I was moved to respond when I read Jory’s post questioning if there is ever a right time to have a kid if you’re serious about your career. I recently had a baby. Jory, you write that you fear “the underlying sacrifice that has, time and again, come with the responsibility of children.” I thought I would share with you some sage advice- not my own. This week, a group of women gave me an incredible gift: a shower of their professional and personal advice on how to manage work and home, the love for my husband and for my child. These women work in what’s lamely called the “work life” field.
They work with families, companies, and leaders to create better work+life fit (Cali Yost’s term). One of the women at my shower was Jessica DeGroot, who teaches shared care (or 50/50) parenting and whose work inspired the New York Times magazine piece from Lisa Belkin that you quote. All of the women at the shower work hard to help parents take equal (or nearly equal) responsibility for childcare and work outside the home, what Jessica calls the “Third Path.” Here are some pearls from Sharon Teitelbaum, a career coach and wise woman:
1. "Go with it." What I took away was that moderation and compromise are the keys to having kids and a career. We don’t talk a lot about moderation in our culture of extreme jobs and super parenting. But it’s how you get through with a minimum of stress.
2. Which brings me to Sharon’s second point: "Spaghetti O’s." “They’re in a can. You open them.” In short, you don’t need to prepare deluxe home cooked meals or keep an immaculate house. And I guess now you can even buy organic Spaghetti O’s.
3. "Date night": have one with your partner very often. And also, as Lisa Levey suggested, have a night for your own self often. Take care to keep your own time sacred. In my short time as a parent, this is the biggest sacrifice I’ve noticed. Which leads to the next point…
4. "Create intentional boundaries." While working and parenting, you need to be deliberate about time commitments, saying yes, and controlling your personal resources of energy, time and attention. So Jory, if you’re a mom, you probably can’t work seven days a week. Some things will have to get let go or delegated. But surely you can live with that? And, to reference Meers and Strober, who write, “every time you correct your spouse's "errors" or criticize his way of doing something, you're dealing a blow to 50/50 [parenting].” This too comes back to creating intentional boundaries. If your husband is on baby duty, don’t hover and check to see if he’s doing things right. Leave the house. Take your time (after all, that’s the deal) and let him figure it out.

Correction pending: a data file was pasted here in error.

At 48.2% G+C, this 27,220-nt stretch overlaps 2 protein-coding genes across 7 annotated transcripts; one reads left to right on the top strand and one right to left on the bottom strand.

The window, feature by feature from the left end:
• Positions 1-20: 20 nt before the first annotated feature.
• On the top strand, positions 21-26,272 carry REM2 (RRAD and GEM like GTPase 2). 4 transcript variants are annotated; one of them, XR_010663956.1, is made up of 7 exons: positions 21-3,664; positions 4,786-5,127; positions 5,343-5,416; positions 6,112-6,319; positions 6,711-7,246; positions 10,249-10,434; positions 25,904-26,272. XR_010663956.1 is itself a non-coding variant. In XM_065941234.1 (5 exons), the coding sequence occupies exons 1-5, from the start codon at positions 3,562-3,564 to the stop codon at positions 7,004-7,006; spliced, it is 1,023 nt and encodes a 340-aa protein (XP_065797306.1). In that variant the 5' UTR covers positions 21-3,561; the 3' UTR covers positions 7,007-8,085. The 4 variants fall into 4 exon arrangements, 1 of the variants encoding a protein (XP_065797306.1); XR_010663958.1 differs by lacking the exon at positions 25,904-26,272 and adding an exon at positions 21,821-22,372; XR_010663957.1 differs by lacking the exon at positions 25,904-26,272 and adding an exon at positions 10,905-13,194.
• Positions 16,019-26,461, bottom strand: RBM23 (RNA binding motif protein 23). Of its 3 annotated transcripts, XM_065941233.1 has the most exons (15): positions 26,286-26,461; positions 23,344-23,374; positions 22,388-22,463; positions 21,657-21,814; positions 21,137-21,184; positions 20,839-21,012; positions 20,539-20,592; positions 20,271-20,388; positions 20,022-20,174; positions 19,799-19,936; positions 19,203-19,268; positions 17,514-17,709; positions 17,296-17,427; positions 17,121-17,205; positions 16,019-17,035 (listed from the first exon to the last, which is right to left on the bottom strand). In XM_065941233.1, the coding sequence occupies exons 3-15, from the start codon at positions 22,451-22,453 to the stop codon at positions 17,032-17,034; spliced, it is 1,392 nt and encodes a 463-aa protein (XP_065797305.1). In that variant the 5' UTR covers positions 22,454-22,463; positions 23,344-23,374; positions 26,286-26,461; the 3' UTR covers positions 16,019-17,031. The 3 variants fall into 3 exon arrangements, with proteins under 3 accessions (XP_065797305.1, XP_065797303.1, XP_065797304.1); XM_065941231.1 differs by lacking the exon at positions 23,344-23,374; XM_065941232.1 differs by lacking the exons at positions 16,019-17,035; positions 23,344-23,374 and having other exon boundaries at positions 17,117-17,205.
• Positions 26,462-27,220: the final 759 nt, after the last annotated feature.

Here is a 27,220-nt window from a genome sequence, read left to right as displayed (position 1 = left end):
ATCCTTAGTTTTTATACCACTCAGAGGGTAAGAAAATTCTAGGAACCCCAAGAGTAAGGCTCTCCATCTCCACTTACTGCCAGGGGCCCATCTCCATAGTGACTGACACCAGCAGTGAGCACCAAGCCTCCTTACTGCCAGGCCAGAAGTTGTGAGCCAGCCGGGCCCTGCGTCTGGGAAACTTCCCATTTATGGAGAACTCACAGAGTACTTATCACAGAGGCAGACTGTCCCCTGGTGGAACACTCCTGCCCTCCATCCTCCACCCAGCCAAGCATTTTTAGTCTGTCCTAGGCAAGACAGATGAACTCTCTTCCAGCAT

And one final point from Lisa Levey, which I’ve heard over and over again and which is worth raising. Most new moms are asked, “well, if you go back to work, how much do you need to make to cover childcare”? This question is usually posed to the mother, not the father. Because the mother is often the default parent, childcare is so often thought of as a cost that comes out of mom’s salary. I did it myself. In Lisa’s words, this is a reductionist view. Investing in childcare so mom and dad can work is an investment in the whole family.
On a personal note Jory, I think about the amazing company you’ve helped to build, and which has probably required many sacrifices at times. I, and probably thousands of others who read BlogHer, am in awe of what you and Lisa and Elisa have built. If you’ve managed to birth and nurture an entrepreneurial gamble with grace, imagine what you can do with your child!
Yes, I was supposed to have written this post two days ago, except that
every time I sit down to write, the baby seems to have a meltdown. And
then, I got turned down for a job I really wanted and I’m wondering if
things will ever be the same again. The truth is, life with a child is better than anything I have ever experienced. I can’t recommend it enough. And it makes time for work sweeter too, because it is time for yourself.
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